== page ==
“The town and trustees themselves are frantically cutting corners and we know why,” said the broadside from the Citizens for the Preservation of Wainscott. “They fear that the people of Wainscott will incorporate as a village.” The group has launched a petition drive and solicited expertise to that end, an effort covered separately in this issue.
“They know that the developer’s profit-maximizing route does not meet state requirements to pursue a route that represents the ‘minimum adverse environmental impact,’ ” the statement continues. “Their rush has only caused them to make even more mistakes, and to expose just how little they care about our community. Indeed, our research suggests that the trustees do not even own Wainscott Beach.”
The trustees issued an uncompromising statement of their own last Thursday. In a rebuttal to the preservation group signed by Francis Bock, the body’s presiding officer, the trustees “categorically reject the blatant misinformation and latest intimidation emanating from the Citizens for the Preservation of Wainscott. From day one the entitled few of C.P.W. have sought, not a voice in the process, but a veto over anything they dislike.”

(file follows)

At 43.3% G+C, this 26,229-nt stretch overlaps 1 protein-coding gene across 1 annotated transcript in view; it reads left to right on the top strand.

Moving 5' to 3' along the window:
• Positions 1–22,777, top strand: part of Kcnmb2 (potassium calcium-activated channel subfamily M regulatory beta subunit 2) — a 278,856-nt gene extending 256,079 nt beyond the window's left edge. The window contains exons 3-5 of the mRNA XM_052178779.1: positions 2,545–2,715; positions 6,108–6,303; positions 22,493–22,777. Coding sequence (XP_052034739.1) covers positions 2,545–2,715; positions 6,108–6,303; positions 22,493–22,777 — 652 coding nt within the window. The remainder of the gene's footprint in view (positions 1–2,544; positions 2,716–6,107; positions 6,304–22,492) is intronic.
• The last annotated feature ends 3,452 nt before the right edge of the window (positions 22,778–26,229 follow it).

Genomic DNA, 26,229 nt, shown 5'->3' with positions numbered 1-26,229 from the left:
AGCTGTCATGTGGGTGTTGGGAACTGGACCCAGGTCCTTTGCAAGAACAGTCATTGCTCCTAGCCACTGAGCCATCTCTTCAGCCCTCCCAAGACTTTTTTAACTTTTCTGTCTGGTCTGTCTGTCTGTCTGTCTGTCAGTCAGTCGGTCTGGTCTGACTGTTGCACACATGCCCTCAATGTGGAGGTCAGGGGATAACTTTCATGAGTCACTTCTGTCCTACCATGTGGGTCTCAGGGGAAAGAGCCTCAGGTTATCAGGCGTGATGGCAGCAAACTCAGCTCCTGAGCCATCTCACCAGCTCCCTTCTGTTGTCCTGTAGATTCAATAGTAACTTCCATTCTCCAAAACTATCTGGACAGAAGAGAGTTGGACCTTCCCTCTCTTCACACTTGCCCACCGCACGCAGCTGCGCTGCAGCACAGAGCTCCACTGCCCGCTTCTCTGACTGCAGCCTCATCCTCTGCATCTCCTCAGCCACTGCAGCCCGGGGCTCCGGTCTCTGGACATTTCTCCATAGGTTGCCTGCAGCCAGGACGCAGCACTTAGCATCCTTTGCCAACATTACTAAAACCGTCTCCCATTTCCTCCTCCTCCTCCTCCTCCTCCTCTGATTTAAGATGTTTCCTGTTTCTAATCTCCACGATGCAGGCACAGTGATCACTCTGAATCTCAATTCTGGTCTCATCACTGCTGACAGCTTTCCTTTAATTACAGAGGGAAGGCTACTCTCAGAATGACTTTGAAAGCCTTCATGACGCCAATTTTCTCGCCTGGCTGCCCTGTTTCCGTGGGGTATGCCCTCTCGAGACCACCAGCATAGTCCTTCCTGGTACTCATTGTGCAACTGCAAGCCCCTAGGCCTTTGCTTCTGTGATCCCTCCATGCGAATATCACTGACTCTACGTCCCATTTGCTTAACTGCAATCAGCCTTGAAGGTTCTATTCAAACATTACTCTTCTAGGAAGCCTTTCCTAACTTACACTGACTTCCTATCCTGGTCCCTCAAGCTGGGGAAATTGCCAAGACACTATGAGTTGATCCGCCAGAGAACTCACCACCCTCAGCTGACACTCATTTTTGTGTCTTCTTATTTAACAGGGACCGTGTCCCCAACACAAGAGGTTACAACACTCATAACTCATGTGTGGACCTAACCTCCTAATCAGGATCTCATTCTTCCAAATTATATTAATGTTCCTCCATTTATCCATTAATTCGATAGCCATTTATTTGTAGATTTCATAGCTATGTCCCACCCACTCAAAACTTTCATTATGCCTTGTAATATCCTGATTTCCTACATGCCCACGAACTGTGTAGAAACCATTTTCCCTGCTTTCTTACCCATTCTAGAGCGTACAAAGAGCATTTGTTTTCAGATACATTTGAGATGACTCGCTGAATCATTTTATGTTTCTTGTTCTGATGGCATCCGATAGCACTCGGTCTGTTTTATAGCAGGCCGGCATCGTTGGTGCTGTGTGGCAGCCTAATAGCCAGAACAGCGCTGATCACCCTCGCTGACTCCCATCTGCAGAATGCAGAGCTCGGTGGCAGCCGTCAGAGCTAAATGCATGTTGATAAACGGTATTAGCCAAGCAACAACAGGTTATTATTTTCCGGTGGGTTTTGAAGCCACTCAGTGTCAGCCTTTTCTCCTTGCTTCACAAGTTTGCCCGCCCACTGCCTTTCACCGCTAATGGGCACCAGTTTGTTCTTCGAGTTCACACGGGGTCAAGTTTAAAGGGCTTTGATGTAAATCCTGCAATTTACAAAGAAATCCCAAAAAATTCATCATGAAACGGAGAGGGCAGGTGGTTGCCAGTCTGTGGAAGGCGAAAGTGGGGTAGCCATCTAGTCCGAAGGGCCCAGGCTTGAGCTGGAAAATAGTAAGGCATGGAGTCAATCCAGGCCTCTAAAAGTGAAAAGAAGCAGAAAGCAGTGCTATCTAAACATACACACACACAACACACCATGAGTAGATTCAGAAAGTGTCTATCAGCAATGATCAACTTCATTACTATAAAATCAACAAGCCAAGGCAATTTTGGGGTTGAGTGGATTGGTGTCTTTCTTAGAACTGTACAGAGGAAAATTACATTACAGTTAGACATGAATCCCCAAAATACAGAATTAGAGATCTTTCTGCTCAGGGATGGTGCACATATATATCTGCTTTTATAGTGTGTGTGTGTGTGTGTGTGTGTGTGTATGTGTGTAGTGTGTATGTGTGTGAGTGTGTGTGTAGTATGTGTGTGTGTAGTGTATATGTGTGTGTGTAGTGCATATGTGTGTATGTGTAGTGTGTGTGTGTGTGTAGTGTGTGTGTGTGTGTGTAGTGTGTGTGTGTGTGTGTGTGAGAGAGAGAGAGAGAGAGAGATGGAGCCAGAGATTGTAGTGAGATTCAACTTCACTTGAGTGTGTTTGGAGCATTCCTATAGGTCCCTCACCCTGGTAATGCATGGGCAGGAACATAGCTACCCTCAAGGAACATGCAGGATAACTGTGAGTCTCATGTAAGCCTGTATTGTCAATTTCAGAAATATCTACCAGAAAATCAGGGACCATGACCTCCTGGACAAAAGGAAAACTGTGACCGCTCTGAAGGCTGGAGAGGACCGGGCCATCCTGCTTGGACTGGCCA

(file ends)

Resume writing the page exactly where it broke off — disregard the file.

East Hampton Town residents have spoken with their votes, Mr. Bock said, electing strong majorities in favor of the wind farm to both the town board and the board of trustees.
“As to C.P.W.’s claims that the trustees have been provided proof that the trustees do not own the beach,” Mr. Bock wrote, “the referenced document is no more than an ancient order laying out a road, which under New York law simply does not transfer title.” No such road was ever constructed, he wrote, “as the lack of pavement entering the ocean should have perhaps tipped off the C.P.W. experts.”